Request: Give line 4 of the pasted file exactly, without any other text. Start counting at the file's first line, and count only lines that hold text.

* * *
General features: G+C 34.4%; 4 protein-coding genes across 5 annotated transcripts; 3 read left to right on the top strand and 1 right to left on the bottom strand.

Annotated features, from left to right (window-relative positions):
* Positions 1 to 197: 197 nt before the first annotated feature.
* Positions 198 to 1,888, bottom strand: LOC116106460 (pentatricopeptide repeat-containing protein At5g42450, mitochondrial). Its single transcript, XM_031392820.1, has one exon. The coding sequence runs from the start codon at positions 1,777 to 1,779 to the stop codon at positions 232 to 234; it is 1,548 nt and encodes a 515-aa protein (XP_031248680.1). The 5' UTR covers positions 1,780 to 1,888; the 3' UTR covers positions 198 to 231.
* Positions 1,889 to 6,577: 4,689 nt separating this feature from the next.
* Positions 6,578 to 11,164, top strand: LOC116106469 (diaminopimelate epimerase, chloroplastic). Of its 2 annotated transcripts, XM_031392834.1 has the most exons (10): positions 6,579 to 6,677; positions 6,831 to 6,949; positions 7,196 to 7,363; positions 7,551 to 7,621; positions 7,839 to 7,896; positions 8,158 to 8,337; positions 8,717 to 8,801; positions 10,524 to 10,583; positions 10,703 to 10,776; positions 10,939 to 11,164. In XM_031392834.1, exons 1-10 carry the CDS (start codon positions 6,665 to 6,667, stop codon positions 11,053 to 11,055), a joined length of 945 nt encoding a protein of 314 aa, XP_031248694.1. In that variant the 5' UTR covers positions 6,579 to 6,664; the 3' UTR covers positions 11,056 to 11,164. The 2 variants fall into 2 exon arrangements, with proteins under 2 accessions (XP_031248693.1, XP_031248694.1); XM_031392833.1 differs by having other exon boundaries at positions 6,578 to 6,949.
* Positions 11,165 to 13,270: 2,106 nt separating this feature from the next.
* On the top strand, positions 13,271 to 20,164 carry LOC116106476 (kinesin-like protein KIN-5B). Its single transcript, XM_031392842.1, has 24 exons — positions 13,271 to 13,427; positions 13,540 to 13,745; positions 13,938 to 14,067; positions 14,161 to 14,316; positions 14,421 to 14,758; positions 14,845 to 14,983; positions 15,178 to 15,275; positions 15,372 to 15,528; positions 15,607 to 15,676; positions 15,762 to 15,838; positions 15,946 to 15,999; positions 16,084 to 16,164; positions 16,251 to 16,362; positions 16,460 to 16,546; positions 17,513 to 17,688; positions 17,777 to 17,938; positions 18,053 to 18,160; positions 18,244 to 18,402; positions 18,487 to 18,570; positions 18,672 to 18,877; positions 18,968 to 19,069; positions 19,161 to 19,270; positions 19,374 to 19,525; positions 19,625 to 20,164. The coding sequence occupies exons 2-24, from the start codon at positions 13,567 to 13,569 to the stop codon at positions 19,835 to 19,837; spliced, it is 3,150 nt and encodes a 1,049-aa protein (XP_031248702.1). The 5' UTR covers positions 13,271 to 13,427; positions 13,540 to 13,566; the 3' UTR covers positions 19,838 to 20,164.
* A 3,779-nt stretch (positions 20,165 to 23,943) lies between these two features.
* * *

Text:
* Positions 198 to 1,888, bottom strand: LOC116106460 (pentatricopeptide repeat-containing protein At5g42450, mitochondrial). Its single transcript, XM_031392820.1, has one exon. The coding sequence runs from the start codon at positions 1,777 to 1,779 to the stop codon at positions 232 to 234; it is 1,548 nt and encodes a 515-aa protein (XP_031248680.1). The 5' UTR covers positions 1,780 to 1,888; the 3' UTR covers positions 198 to 231.